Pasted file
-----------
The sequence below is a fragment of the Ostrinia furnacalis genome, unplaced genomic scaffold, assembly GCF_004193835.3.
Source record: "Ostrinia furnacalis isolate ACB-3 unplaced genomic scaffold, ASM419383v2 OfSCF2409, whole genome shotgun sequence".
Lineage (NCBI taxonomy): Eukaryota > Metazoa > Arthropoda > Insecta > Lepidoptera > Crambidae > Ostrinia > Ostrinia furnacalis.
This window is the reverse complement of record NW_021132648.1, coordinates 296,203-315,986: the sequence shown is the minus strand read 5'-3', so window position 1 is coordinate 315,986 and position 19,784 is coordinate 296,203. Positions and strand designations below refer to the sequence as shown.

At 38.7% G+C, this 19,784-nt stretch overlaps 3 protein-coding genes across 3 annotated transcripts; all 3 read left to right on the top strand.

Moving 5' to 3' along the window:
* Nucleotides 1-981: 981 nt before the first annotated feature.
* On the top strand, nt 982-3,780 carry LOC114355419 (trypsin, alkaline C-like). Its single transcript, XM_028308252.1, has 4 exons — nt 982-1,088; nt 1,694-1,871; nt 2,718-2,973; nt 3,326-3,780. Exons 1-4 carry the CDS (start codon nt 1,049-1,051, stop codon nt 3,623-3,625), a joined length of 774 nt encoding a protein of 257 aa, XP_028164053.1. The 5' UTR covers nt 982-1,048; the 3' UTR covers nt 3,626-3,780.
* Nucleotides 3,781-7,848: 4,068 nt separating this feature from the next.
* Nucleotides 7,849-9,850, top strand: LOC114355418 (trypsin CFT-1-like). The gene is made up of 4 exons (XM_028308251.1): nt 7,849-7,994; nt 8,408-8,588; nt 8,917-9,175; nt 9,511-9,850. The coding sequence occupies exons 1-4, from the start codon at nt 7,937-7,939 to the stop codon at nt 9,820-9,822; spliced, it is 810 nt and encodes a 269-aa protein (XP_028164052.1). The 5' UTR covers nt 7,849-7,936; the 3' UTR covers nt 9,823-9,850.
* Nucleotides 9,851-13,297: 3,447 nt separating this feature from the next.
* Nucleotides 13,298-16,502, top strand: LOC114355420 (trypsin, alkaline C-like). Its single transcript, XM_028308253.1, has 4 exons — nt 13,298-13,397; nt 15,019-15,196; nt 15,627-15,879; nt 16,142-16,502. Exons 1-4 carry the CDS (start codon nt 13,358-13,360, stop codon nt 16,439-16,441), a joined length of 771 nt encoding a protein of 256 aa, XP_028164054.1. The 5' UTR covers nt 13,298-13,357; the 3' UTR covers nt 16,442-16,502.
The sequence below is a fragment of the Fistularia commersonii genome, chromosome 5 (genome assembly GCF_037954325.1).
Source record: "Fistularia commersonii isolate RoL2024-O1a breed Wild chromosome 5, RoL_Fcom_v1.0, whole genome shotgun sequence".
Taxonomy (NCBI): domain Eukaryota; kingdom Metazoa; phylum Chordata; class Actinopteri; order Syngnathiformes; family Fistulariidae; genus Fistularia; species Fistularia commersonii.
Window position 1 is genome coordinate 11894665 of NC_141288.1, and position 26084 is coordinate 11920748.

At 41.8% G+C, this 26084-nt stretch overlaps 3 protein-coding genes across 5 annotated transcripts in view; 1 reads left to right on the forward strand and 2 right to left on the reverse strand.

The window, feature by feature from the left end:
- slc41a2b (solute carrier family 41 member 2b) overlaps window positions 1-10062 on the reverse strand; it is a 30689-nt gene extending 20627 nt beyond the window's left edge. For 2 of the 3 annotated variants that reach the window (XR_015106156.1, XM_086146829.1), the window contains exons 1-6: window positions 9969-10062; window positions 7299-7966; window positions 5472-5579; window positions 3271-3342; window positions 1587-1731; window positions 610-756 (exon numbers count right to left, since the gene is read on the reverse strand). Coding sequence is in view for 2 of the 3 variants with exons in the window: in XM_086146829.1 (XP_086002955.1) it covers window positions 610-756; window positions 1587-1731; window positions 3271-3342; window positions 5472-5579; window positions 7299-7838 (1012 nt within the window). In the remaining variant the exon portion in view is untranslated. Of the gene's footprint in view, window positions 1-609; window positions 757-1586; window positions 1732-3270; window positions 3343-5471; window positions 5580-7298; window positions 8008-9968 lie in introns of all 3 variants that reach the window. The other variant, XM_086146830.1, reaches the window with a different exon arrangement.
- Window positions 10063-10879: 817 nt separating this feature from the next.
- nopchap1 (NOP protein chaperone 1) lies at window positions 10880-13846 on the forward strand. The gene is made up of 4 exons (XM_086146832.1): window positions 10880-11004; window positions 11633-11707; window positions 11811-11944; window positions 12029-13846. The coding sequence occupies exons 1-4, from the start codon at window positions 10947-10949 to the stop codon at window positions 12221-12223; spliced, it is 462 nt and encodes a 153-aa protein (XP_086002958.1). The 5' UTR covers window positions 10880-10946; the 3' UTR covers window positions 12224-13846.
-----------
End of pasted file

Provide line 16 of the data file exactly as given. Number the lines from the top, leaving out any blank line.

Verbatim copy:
Window position 1 is genome coordinate 11894665 of NC_141288.1, and position 26084 is coordinate 11920748.